Be sure what you are doing is a clean installation and not just an upgrade. You do not want to leave any files there from a previous version. Transfer the good content from your backup back to the system, and, of course, change those passwords if needed.
Make sure you can answer “yes” to these questions before you give yourself a pat on the back and go get a drink to celebrate:
Make sure you do have a long-term maintenance plan as mentioned above and keep vigilant. Not paying attention is just the wrong thing to do and will expose you to even more attacks in the future. If you answered yes to all of these questions, well, what are you waiting for? Get that site back online!
Wait, you are not done? Not quite. Your site might be back up and running, but you need to be reviewed by Google to have your site or page unflagged. You must have completed all of the steps mentioned above before requesting a review. When dealing with phishing, request the review at: google.com/safebrowsing/report_error/. For spam or malware, go to the Security Issues report given to you in the Search Console. Click to request a review, but you will need to provide more information to let Google know that the site was cleaned. That information will be needed before Google process your review request.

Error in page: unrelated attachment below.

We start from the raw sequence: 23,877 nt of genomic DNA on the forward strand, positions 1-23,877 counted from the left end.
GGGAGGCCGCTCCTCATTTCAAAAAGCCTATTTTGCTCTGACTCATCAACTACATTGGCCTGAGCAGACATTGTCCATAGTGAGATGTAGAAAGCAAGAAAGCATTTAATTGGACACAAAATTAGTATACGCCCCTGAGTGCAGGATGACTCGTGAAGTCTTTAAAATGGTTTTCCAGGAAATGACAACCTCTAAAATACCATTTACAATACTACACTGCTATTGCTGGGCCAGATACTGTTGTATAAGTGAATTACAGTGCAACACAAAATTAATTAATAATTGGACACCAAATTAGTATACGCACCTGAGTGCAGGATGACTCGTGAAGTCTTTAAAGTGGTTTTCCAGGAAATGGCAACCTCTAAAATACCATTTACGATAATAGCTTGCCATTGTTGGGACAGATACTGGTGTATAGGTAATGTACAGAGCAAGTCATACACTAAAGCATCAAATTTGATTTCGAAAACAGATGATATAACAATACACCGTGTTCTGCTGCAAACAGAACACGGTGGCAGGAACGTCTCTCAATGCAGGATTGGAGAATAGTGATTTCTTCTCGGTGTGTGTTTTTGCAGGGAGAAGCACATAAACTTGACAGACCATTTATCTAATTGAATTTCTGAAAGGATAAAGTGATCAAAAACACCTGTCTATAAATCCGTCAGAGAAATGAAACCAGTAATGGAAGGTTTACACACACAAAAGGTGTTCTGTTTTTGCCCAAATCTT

Now you must wait for your reviews to be processed. It depends on the type of review as to how long this will take. Malware reviews tend to only require a few days before a response is given. Spam hacking reviews can take up to several weeks due to the complex nature of the process. Phishing reviews take about one to two days to process. If, after the review, Google finds your site to be clean, all warnings from browsers and search results will be removed. If they do not, you will receive a security issues report in your search console.
If your request was approved, check your site. Does everything work as expected? Are your pages loading? If all is good, you can breathe easy. However, it is imperative you keep up and maintain your site. You do not want to fall into the same traps and be hacked again.
Create, edit, customize, and share visual sitemaps integrated with Google Analytics for easy discovery, planning, and collaboration.
Sign up for our free 14-day trial.
*No credit card required.